Mental Health of Transgender Veterans in US States With and Without Discrimination and Hate Crime Legal Protection


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Abstract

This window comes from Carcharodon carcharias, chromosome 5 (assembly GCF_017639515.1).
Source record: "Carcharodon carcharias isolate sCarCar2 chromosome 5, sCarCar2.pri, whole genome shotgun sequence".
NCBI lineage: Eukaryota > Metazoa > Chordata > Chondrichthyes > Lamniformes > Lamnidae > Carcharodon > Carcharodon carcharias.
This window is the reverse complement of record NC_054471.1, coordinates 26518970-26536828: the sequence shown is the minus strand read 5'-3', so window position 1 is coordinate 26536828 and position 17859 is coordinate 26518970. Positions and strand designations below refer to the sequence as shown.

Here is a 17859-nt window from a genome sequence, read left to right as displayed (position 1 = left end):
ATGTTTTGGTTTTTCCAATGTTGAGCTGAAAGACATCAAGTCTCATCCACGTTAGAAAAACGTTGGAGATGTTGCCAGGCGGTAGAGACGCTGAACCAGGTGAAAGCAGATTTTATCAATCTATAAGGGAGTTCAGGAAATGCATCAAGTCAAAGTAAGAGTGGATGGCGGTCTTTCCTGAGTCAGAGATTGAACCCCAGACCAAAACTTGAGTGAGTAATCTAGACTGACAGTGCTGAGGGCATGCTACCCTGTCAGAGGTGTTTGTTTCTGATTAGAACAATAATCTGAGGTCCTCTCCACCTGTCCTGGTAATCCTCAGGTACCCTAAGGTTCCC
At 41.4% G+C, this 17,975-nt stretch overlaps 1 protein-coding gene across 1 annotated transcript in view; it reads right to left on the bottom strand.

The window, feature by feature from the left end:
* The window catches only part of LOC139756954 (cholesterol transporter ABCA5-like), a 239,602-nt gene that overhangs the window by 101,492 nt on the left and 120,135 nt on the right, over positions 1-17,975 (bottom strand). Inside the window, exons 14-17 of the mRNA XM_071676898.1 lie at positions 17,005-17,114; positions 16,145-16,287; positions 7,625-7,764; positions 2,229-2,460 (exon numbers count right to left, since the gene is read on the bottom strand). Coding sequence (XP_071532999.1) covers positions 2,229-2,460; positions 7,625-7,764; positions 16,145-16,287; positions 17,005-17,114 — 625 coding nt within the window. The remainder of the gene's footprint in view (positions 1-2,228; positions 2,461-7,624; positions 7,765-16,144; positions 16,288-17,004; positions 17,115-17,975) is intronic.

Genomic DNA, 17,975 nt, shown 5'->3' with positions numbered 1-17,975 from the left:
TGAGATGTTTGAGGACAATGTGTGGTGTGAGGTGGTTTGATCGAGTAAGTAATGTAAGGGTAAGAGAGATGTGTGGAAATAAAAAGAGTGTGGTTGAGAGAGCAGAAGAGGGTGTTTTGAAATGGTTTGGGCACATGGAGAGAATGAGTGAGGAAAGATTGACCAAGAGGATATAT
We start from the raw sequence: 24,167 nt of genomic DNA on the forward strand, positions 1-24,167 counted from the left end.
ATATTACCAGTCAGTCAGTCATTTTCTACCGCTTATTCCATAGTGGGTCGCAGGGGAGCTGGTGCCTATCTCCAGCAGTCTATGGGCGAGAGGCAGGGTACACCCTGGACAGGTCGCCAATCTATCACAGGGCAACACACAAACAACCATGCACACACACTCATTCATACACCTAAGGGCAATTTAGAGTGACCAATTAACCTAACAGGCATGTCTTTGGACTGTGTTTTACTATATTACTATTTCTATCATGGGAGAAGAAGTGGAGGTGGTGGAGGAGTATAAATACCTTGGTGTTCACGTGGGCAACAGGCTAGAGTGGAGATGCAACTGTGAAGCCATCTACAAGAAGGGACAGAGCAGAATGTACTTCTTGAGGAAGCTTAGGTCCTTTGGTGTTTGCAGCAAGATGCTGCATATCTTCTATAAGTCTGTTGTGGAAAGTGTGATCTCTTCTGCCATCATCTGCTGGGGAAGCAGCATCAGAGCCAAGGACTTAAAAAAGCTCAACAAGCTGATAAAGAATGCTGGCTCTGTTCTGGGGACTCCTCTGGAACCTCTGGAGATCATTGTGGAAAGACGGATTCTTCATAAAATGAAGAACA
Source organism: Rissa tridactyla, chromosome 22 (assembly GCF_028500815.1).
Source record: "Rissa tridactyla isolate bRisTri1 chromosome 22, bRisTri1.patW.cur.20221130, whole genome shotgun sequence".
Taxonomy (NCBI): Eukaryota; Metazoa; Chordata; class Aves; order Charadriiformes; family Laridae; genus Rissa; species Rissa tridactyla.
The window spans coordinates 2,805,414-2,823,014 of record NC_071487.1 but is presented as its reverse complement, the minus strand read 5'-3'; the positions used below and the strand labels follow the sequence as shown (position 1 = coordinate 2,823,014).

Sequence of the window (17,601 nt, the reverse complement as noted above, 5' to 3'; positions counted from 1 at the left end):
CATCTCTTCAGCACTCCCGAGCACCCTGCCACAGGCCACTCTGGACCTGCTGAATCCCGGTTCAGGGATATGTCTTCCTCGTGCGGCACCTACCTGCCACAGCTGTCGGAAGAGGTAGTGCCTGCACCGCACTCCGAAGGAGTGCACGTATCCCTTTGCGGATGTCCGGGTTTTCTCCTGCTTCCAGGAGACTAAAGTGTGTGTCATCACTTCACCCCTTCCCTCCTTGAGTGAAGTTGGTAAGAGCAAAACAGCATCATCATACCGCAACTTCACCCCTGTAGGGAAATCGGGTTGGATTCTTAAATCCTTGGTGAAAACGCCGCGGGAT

ObjectivesTo examine whether indicators of community- and state-level lesbian, gay, bisexual, and transgender equality are associated with transgender veterans’ mental health.MethodsWe extracted Veterans Administration data for patients who were diagnosed with gender identity disorder, had at least 1 visit in 2013, and lived in a zip code with a Municipality Equality Index score (n = 1640). We examined the associations of whether a state included transgender status in employment nondiscrimination laws and in hate crimes laws with mood disorders; alcohol, illicit drug, and tobacco use disorders; posttraumatic stress disorder; and suicidal ideation or attempt.ResultsNearly half (47.3%) of the sample lived in states with employment discrimination protection, and 44.8% lived in states with hate crimes protection. Employment nondiscrimination protection was associated with 26% decreased odds of mood disorders (adjusted odds ratio [AOR] = 0.74; 95% confidence interval [CI] = 0.59, 0.93) and 43% decreased odds of self-directed violence (AOR = 0.57; 95% CI = 0.34, 0.95).ConclusionsUnderstanding lesbian, gay, bisexual, and transgender social stressors can inform treatment and care coordination for transgender populations.

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